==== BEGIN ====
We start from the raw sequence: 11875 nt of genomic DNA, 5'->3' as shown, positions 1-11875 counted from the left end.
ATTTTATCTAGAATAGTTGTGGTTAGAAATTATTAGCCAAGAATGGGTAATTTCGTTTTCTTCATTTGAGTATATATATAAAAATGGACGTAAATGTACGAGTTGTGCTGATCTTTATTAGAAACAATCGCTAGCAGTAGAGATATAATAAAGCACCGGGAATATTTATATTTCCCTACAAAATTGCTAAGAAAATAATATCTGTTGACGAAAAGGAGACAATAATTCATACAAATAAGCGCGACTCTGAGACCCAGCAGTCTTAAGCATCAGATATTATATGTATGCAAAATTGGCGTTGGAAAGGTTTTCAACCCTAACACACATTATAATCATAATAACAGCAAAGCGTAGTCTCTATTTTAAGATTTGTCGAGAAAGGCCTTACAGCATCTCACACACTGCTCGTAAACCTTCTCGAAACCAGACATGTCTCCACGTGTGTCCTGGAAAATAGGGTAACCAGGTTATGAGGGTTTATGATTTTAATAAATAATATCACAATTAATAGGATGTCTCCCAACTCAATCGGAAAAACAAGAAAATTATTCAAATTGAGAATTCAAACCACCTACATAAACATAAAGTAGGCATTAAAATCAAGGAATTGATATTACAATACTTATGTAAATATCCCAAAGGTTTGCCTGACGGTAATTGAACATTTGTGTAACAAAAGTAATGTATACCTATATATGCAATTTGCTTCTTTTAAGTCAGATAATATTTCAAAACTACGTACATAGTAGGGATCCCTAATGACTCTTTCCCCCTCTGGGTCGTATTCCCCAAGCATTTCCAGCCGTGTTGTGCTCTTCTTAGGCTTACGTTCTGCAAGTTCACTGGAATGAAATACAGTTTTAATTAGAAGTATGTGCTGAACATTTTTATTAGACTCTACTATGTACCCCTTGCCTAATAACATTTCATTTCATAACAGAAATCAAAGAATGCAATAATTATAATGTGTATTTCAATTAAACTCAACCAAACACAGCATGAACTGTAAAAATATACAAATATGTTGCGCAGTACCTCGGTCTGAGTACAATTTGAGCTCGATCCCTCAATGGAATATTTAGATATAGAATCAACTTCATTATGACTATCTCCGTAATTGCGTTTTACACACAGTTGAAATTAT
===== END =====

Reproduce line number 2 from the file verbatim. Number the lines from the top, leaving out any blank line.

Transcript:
ATTTTATCTAGAATAGTTGTGGTTAGAAATTATTAGCCAAGAATGGGTAATTTCGTTTTCTTCATTTGAGTATATATATAAAAATGGACGTAAATGTACGAGTTGTGCTGATCTTTATTAGAAACAATCGCTAGCAGTAGAGATATAATAAAGCACCGGGAATATTTATATTTCCCTACAAAATTGCTAAGAAAATAATATCTGTTGACGAAAAGGAGACAATAATTCATACAAATAAGCGCGACTCTGAGACCCAGCAGTCTTAAGCATCAGATATTATATGTATGCAAAATTGGCGTTGGAAAGGTTTTCAACCCTAACACACATTATAATCATAATAACAGCAAAGCGTAGTCTCTATTTTAAGATTTGTCGAGAAAGGCCTTACAGCATCTCACACACTGCTCGTAAACCTTCTCGAAACCAGACATGTCTCCACGTGTGTCCTGGAAAATAGGGTAACCAGGTTATGAGGGTTTATGATTTTAATAAATAATATCACAATTAATAGGATGTCTCCCAACTCAATCGGAAAAACAAGAAAATTATTCAAATTGAGAATTCAAACCACCTACATAAACATAAAGTAGGCATTAAAATCAAGGAATTGATATTACAATACTTATGTAAATATCCCAAAGGTTTGCCTGACGGTAATTGAACATTTGTGTAACAAAAGTAATGTATACCTATATATGCAATTTGCTTCTTTTAAGTCAGATAATATTTCAAAACTACGTACATAGTAGGGATCCCTAATGACTCTTTCCCCCTCTGGGTCGTATTCCCCAAGCATTTCCAGCCGTGTTGTGCTCTTCTTAGGCTTACGTTCTGCAAGTTCACTGGAATGAAATACAGTTTTAATTAGAAGTATGTGCTGAACATTTTTATTAGACTCTACTATGTACCCCTTGCCTAATAACATTTCATTTCATAACAGAAATCAAAGAATGCAATAATTATAATGTGTATTTCAATTAAACTCAACCAAACACAGCATGAACTGTAAAAATATACAAATATGTTGCGCAGTACCTCGGTCTGAGTACAATTTGAGCTCGATCCCTCAATGGAATATTTAGATATAGAATCAACTTCATTATGACTATCTCCGTAATTGCGTTTTACACACAGTTGAAATTAT